What happens if they fumble the cleat? THOUSANDS OF DOLLARS OF DAMAGE and possibly injuries. The reason I was impressed was that they were 100% committed. Really stupid/lucky or really good... still not sure but since they've been around the world and they did pull it off like it was no big deal, I'm leaning towards very good.

Me, I've done this kind of thing on a side tie, where I could afford to miss. I wouldn't have tried the stunt they pulled. I'd rather anchor on the nasty side of the breakwater and enjoy a crappy night's sleep.

The version of this trick that I do is much less desperate. Usually dead slow or up to 2-3 knots max. Still, I'd like to know the forces because I'm a geek like that.

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Old 04-28-2013
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Re: Forces on a dockline while docking....

People ferries and water taxis use a similar technique when they make their quick unload/reload stops.. Usually in fwd gear and the rudder turned away from the dock.. Thay basically motor against the spring line holding themselves on the dock.
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Old 04-29-2013
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Re: Forces on a dockline while docking....

I would be sure to use as stretchy a line as possible to absorb the impact. I would think either plait or three strand. I don't think this is a good use of double braided. You might want to put in some sort of rubber snubber on it to help make it a bit more comfortable.
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Old 04-29-2013
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Re: Forces on a dockline while docking....

Quote:
Originally Posted by miatapaul View Post
I would be sure to use as stretchy a line as possible to absorb the impact. I would think either plait or three strand. I don't think this is a good use of double braided. You might want to put in some sort of rubber snubber on it to help make it a bit more comfortable.
Yup, the piling might be the limiting factor!

Since the snuber is going to add ~ 4-6 inches of stretch and the line is going to stetch 4-6 feet on this catch, the rubber doesn't affect the math. Rather like folks that put a bungie cord in a handline trolling set-up; the bungie stretches 18 inches, while 150 feet of fishing line stretches 15-30 feet!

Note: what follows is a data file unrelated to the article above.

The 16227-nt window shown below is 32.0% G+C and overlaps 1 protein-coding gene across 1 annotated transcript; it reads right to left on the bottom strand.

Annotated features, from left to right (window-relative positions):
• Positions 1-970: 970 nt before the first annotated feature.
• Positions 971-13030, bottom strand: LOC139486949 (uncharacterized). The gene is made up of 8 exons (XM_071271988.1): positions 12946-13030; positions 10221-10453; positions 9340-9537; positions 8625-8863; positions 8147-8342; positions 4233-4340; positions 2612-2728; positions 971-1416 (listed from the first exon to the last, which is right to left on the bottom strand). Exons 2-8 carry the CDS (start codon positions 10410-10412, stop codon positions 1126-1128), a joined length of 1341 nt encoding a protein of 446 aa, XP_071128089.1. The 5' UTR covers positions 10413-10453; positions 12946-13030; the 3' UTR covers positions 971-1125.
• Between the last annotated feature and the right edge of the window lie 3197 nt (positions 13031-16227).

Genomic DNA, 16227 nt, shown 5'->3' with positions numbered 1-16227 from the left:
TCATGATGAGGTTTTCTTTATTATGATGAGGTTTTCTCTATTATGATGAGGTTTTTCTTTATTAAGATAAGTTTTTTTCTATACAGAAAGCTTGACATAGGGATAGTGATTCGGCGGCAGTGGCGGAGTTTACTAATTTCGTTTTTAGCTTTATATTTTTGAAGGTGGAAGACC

If the line were smaller, I might even suggest climbing rope. BTW, climbing ropes are thin braid cover with 10-14 layed inner strands carrying the load; they are not double braid. One more bit of trivia; the inner strands are typically 50% RH and 50% LH to prevent rotation.

I would be comfortable with any nylon line of the correct size; the differences are not that great and the faster handling of braid might be more important.
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Last edited by pdqaltair; 04-29-2013 at 05:56 PM.
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Old 04-29-2013
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Re: Forces on a dockline while docking....

Quote:
Originally Posted by miatapaul View Post
I would be sure to use as stretchy a line as possible to absorb the impact. I would think either plait or three strand. I don't think this is a good use of double braided. You might want to put in some sort of rubber snubber on it to help make it a bit more comfortable.
A stretchy line will also store energy. If that cleat breaks loose from the dock, the more energy stored in the line the more will be transferred to the cleat, making it a several pound metal projectile. (google: Disneyland-boat-accident-death)

This whole maneuver is asking for trouble. If you miss the cleat, you crunch your boat. If you get the loop over the horns of the cleat, but don't get you fingers out of the way, you could easily lose a finger (or more). If the cleat parts ways with the dock, you have a projectile and a still moving boat.

Docking rule #1: never approach the dock faster than you're willing to hit it.
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Re: Forces on a dockline while docking....

The moving boat has "momentum." Momentum is simply mass times velocity, or kg times meters per second. It could be expressed as pounds per miles per hour also. Momentum of a 12000 kg boat moving at 2 meters per second (4mph) is roughly 24000kg or 52800 pounds of momentum. Any 1" nylon line would have broken in an attempt to stop this vessel, assuming the piling didn't break off first.